Police brutality investigations in France amid 'civil war' climate
In France, police brutality has prompted authorities to launch investigations, while opposition leader Fabien Roussel accuses the French President of a plot to alter public opinion.
15 investigations of police brutality against demonstrators have been opened in France amid widespread protests that opposed French President Emmanuel Macron's pension reforms, local media reported on Saturday.
According to BFM, investigations are centered on the use of excessive force and verbal threats by police teams against protestors.
It was further reported that three of the investigations were opened by the Paris public prosecutor, while the interior minister authorized the other 12 investigations.
According to Matthieu Valet, a senior official of the police labor organization SICP, "violent practices by some police" may be related to police exhaustion brought on by extended working hours.
The dismantling of the BRAV-M police unit, one of the groups accused of employing excessive force on the protestors, was ruled out by Laurent Nunez, a senior police commander in Paris.
Nunez explained that “the behavior of a few individuals should not cast opprobrium on an entire unit which, in recent years, and particularly at this time, has proven its usefulness."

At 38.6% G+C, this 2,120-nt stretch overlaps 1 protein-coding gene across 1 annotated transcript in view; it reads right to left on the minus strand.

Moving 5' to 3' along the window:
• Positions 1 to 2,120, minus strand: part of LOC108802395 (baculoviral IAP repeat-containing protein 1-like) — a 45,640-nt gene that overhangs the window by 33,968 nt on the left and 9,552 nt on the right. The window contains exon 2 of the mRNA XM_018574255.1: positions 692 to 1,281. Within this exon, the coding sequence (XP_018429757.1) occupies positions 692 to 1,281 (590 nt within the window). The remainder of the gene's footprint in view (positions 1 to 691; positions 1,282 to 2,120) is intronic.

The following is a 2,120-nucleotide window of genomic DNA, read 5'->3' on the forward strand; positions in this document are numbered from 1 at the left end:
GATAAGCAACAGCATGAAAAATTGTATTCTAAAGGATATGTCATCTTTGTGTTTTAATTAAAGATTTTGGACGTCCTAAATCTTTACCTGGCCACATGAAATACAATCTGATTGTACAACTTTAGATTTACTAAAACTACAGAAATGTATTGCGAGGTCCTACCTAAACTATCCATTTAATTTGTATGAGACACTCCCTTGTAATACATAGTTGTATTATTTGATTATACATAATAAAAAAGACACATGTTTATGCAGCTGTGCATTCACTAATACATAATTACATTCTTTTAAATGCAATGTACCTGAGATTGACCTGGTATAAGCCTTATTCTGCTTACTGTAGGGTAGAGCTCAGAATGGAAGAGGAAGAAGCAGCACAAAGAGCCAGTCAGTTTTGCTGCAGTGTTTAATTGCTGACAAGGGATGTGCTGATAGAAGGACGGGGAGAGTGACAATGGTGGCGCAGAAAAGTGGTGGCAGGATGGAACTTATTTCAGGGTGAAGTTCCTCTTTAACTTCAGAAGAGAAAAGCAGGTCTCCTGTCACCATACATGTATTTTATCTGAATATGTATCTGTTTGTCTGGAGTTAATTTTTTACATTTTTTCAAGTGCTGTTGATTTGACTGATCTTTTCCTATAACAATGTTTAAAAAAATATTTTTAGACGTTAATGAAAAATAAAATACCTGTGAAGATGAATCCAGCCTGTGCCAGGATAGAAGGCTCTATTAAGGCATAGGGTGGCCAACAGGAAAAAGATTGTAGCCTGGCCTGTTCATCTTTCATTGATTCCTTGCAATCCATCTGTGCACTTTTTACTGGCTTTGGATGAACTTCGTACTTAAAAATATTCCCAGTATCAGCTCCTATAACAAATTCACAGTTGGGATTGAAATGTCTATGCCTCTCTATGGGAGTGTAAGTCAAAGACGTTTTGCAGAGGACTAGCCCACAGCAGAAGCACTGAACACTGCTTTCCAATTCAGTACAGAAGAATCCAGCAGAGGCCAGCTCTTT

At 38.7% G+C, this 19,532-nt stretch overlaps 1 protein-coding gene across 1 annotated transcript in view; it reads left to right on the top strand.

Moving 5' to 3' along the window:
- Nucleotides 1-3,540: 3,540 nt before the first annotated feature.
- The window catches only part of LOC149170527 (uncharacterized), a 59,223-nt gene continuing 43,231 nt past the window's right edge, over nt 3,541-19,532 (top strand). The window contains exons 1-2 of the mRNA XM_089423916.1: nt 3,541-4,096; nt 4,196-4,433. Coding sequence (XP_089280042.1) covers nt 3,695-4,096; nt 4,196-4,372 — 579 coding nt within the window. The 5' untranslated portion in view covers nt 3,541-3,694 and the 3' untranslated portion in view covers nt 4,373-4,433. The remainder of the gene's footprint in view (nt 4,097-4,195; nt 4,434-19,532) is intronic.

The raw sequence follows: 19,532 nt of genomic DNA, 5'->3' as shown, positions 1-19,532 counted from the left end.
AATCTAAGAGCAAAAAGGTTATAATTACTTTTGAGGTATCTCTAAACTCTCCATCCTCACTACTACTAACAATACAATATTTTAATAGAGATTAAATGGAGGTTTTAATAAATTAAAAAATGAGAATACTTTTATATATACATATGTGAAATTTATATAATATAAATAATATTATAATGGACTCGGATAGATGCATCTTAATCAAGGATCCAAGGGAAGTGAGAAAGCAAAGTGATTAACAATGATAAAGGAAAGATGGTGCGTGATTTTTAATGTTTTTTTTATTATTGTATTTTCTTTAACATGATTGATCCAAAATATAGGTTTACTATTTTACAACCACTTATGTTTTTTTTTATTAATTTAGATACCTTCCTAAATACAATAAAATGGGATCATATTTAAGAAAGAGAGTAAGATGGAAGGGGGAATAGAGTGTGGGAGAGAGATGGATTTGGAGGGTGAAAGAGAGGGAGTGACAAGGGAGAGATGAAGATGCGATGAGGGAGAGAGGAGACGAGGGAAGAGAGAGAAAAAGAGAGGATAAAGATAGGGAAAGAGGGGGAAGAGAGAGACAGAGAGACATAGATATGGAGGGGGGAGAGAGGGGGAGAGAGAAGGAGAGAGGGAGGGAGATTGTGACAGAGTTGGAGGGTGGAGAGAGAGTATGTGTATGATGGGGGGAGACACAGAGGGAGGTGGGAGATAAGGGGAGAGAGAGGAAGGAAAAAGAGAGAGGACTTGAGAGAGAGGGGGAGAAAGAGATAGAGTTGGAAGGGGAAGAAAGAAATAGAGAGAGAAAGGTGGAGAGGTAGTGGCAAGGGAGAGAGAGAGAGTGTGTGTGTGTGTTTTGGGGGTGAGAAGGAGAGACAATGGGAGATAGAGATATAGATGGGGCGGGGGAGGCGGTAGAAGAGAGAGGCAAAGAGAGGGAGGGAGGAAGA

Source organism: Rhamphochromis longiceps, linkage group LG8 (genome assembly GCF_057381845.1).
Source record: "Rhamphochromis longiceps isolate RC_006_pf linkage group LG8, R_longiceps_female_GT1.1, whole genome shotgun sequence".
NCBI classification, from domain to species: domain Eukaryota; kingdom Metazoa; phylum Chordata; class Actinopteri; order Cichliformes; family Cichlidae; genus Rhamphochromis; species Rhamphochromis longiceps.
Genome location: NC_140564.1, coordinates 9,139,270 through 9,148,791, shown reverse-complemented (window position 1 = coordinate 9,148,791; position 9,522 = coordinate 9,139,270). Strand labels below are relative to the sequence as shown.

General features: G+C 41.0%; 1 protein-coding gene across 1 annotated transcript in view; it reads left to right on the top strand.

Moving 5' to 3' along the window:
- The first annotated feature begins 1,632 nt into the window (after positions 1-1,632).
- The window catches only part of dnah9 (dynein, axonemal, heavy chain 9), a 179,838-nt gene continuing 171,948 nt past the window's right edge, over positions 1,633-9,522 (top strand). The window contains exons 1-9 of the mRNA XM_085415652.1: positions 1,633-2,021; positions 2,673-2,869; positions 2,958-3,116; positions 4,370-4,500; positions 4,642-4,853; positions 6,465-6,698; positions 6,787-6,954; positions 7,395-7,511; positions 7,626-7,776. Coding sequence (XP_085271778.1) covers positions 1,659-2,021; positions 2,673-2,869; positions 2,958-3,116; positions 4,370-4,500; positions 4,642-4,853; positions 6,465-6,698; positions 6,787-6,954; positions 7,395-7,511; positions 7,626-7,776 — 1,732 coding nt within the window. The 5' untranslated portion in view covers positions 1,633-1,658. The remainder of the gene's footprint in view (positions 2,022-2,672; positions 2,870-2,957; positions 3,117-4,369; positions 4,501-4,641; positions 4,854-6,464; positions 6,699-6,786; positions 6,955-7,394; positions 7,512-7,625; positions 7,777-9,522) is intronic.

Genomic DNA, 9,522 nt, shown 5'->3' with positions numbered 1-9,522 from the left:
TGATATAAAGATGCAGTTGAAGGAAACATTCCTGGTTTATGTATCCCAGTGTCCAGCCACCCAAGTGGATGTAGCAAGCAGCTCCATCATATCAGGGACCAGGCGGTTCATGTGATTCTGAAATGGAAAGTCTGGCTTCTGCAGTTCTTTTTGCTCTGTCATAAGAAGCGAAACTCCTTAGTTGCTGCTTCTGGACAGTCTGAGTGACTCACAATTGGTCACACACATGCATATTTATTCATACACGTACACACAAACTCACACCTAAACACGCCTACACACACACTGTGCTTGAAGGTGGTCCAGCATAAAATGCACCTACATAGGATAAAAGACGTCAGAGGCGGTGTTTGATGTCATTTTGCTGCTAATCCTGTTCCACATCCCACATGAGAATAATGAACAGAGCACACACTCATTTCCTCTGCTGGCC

Marcon accused of fostering anger sentiments in streets
In parallel, the leader of the French Communist Party (PCF), Fabien Roussel, blamed Macron for creating conditions for “civil war”.
In an interview on RMC, Roussel said that Macron "provoked the French and aroused a lot of range," by making the decision to use Article 49, subsection 3 (49.3) of the French constitution to pass the reform, as well as a speech which Roussel described as "offbeat and contemptuous."
Roussel stressed that the pension reform decision had "provoked violent anger" and highlighted the significance of the increasing number of violent individuals. Roussel said, that only 1,000 demonstrators were being violent out of 3.5 million, meaning that the demonstrations were not violent in nature.
The opposition leader also suggested that Macron could be feeding the anger to alter public opinion against the demonstrations. He said, "I wonder if this is not what the President of the Republic is looking for, to do everything to radicalize the movement, to arouse so much anger that it overflows (...) and turn public opinion against the demonstrations."
Roussel concluded "I think as much of these demonstrators as of the police (...) The President is creating a climate of civil war."